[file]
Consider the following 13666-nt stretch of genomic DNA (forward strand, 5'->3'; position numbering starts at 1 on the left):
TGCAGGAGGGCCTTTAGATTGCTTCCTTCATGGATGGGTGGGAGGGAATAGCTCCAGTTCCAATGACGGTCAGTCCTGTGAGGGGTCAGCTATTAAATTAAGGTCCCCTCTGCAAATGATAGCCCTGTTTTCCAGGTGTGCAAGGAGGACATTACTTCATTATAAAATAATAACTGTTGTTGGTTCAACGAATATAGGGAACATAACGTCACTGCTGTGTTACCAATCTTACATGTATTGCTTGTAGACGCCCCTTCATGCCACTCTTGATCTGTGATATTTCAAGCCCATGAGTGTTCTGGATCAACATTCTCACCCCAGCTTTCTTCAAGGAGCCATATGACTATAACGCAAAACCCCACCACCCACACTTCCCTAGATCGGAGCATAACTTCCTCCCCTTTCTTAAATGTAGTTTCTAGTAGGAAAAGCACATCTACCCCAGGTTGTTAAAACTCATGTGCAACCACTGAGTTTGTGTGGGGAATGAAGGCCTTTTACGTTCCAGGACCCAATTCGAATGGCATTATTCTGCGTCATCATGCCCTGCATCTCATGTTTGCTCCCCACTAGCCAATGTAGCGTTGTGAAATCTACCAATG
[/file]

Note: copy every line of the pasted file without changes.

Consider the following 13666-nt stretch of genomic DNA (forward strand, 5'->3'; position numbering starts at 1 on the left):
TGCAGGAGGGCCTTTAGATTGCTTCCTTCATGGATGGGTGGGAGGGAATAGCTCCAGTTCCAATGACGGTCAGTCCTGTGAGGGGTCAGCTATTAAATTAAGGTCCCCTCTGCAAATGATAGCCCTGTTTTCCAGGTGTGCAAGGAGGACATTACTTCATTATAAAATAATAACTGTTGTTGGTTCAACGAATATAGGGAACATAACGTCACTGCTGTGTTACCAATCTTACATGTATTGCTTGTAGACGCCCCTTCATGCCACTCTTGATCTGTGATATTTCAAGCCCATGAGTGTTCTGGATCAACATTCTCACCCCAGCTTTCTTCAAGGAGCCATATGACTATAACGCAAAACCCCACCACCCACACTTCCCTAGATCGGAGCATAACTTCCTCCCCTTTCTTAAATGTAGTTTCTAGTAGGAAAAGCACATCTACCCCAGGTTGTTAAAACTCATGTGCAACCACTGAGTTTGTGTGGGGAATGAAGGCCTTTTACGTTCCAGGACCCAATTCGAATGGCATTATTCTGCGTCATCATGCCCTGCATCTCATGTTTGCTCCCCACTAGCCAATGTAGCGTTGTGAAATCTACCAATG